Most of the dogs do not pull it through and actually dig to the other side, but it sure is unpleasant to know that at some point your dog might provide himself with an unattained path to the street where he can get in a harm’s way.

5. Other Reasons

There is an opinion that the scent of a fertilizer is what attracts dogs to the whole idea of digging.

There is also a possibility that your dog is actually mimicking what you do. It is said that some dogs dig in order to imitate your actions, for example, what you do while gardening. It is unlikely that all of the ground-digging dogs are under such a strong impression over gardening, but the idea itself sounds interesting.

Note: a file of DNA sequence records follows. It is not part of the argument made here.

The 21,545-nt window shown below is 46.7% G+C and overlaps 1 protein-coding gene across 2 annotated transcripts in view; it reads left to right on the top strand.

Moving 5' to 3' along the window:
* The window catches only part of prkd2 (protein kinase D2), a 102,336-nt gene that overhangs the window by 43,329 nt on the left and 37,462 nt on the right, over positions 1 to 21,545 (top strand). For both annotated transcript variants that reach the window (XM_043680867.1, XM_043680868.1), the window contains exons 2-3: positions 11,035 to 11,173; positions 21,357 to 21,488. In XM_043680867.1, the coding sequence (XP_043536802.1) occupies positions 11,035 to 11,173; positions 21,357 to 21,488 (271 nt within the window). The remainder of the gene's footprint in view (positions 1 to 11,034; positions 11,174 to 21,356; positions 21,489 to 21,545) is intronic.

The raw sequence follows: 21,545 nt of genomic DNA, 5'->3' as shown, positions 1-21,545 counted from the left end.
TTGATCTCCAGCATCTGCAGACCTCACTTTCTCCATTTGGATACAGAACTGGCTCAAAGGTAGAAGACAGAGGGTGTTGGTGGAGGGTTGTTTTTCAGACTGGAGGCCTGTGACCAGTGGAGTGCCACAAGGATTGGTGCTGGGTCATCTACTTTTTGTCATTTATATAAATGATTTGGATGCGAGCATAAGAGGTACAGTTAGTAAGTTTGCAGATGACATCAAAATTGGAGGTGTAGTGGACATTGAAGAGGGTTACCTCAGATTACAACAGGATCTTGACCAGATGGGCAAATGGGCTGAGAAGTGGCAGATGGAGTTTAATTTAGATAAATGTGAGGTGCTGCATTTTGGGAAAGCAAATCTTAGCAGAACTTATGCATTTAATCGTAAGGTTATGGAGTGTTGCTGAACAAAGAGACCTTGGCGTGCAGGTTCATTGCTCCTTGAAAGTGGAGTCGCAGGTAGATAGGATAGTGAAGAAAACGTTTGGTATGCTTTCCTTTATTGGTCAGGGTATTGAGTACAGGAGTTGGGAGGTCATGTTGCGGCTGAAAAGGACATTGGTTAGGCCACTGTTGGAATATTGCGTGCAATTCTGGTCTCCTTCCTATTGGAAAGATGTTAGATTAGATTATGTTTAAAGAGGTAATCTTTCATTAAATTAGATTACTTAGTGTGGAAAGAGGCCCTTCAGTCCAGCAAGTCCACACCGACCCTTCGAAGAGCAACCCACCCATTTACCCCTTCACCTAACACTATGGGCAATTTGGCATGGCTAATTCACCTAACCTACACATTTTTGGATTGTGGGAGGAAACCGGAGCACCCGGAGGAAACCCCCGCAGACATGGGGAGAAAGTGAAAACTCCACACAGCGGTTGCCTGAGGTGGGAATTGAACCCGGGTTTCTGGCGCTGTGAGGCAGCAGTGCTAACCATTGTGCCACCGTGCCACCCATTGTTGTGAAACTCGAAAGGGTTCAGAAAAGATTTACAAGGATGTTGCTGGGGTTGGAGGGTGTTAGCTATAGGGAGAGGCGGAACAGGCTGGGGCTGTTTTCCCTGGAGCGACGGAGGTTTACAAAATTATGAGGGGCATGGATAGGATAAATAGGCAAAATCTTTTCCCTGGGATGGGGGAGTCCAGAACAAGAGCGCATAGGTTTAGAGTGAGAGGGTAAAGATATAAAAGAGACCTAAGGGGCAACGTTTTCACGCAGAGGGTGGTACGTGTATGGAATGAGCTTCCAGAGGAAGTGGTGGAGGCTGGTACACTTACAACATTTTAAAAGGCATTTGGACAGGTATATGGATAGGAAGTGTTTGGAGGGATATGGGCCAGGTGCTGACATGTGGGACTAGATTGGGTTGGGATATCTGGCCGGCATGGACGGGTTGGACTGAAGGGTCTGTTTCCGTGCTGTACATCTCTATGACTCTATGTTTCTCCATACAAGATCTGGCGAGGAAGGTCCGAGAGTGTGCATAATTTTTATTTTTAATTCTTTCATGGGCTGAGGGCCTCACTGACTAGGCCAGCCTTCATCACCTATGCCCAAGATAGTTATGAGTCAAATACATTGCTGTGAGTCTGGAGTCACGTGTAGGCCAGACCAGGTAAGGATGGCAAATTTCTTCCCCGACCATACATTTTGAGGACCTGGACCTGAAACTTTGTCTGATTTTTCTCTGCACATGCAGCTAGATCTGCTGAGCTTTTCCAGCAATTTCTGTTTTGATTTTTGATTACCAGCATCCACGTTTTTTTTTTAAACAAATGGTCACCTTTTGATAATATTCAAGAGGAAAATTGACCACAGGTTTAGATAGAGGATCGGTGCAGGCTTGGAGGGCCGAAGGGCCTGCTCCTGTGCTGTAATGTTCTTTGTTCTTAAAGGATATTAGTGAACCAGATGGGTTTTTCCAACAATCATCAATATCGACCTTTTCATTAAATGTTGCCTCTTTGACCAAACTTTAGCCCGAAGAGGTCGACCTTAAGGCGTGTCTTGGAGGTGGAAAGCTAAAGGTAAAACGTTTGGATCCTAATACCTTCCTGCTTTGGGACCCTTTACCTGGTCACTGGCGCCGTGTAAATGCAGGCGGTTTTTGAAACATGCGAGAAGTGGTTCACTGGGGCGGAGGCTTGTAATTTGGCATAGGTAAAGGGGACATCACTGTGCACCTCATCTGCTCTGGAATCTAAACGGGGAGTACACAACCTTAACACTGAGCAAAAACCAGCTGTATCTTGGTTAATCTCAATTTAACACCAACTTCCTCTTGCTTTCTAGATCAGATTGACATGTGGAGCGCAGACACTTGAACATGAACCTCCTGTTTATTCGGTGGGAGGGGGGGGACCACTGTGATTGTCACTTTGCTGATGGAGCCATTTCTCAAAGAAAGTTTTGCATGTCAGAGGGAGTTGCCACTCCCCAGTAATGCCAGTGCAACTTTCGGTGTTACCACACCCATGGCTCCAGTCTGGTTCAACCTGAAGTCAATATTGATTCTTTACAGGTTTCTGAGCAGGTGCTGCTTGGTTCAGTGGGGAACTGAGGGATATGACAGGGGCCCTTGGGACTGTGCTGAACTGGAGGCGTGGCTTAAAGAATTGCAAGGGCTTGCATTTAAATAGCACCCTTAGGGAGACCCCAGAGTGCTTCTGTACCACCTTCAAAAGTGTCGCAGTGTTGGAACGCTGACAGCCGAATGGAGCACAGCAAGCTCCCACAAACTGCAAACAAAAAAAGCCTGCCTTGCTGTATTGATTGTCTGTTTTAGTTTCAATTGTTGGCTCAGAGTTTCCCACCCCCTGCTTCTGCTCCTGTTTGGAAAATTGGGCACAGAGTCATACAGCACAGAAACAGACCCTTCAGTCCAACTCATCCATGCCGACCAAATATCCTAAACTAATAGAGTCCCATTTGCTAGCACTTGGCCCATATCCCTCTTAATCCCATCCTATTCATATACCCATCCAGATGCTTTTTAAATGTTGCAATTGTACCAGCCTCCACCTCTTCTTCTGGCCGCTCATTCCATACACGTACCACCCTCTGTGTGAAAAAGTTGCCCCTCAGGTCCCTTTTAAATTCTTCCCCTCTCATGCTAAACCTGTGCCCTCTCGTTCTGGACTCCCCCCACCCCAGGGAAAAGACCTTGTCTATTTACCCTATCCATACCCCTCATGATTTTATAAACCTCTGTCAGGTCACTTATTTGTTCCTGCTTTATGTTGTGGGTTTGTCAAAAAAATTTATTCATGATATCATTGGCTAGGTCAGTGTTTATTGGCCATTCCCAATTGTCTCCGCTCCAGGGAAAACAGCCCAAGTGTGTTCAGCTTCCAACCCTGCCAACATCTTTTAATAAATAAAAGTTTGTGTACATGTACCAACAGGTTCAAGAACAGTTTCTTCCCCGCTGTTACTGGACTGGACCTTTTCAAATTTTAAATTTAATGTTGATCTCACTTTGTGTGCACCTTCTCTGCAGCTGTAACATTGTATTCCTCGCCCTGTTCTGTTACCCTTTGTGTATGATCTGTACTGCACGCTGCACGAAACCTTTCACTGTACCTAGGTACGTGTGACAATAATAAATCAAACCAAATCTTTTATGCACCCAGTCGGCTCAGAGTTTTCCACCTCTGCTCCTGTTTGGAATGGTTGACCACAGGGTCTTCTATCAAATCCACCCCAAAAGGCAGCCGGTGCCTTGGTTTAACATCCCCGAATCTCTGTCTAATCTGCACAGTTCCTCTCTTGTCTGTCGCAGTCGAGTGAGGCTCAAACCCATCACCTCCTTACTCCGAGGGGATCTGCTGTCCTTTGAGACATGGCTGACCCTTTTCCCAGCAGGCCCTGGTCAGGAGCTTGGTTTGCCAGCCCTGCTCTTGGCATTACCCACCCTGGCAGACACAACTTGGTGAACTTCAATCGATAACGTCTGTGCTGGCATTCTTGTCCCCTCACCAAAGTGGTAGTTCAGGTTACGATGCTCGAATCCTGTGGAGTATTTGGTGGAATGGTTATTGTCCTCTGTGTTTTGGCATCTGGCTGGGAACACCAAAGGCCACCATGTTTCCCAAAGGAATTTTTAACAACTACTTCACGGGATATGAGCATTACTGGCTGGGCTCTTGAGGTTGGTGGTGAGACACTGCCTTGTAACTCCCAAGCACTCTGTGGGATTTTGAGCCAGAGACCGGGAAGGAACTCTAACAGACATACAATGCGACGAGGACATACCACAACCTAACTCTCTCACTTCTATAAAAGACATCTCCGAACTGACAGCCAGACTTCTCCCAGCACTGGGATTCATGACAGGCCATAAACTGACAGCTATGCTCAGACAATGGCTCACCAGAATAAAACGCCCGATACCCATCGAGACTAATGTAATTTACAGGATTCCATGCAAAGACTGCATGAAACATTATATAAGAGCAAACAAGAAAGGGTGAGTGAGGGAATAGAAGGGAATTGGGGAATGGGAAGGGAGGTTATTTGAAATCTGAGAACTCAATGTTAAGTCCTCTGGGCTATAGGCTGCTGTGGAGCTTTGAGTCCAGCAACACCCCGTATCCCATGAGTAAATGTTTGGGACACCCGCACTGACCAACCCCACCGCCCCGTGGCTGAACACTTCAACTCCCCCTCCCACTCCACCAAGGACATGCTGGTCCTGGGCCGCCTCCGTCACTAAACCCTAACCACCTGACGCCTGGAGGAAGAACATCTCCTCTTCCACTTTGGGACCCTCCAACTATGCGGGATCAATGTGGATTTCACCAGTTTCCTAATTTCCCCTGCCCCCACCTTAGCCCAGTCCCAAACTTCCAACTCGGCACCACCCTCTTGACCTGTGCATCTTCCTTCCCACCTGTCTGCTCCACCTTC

Dogs who are part of mountain rescue teams are trained from day one to dig, so they can pull people out.

Indoor Digging

Some dogs do not have an access to a ground they could dig, so they dig inside the house. It usually does not end up with actually digging hole in anything, although some more persistent diggers may damage the furniture or carpets.


Plants you keep in the house, or better say, the dirt they are planted into seems to catch some of our dogs’ attention. Since no actual digging is possible, they sometimes use their paws to pull the dirt out. Some more eager to explore “the real dig” push over the flower pots and play, roll and smudge the dirt into the carpet.

Curiosity is one reason for this type of actions, but boredom and making mess in order to attract your attention is also a common cause.

How To Stop Your Dog From Digging?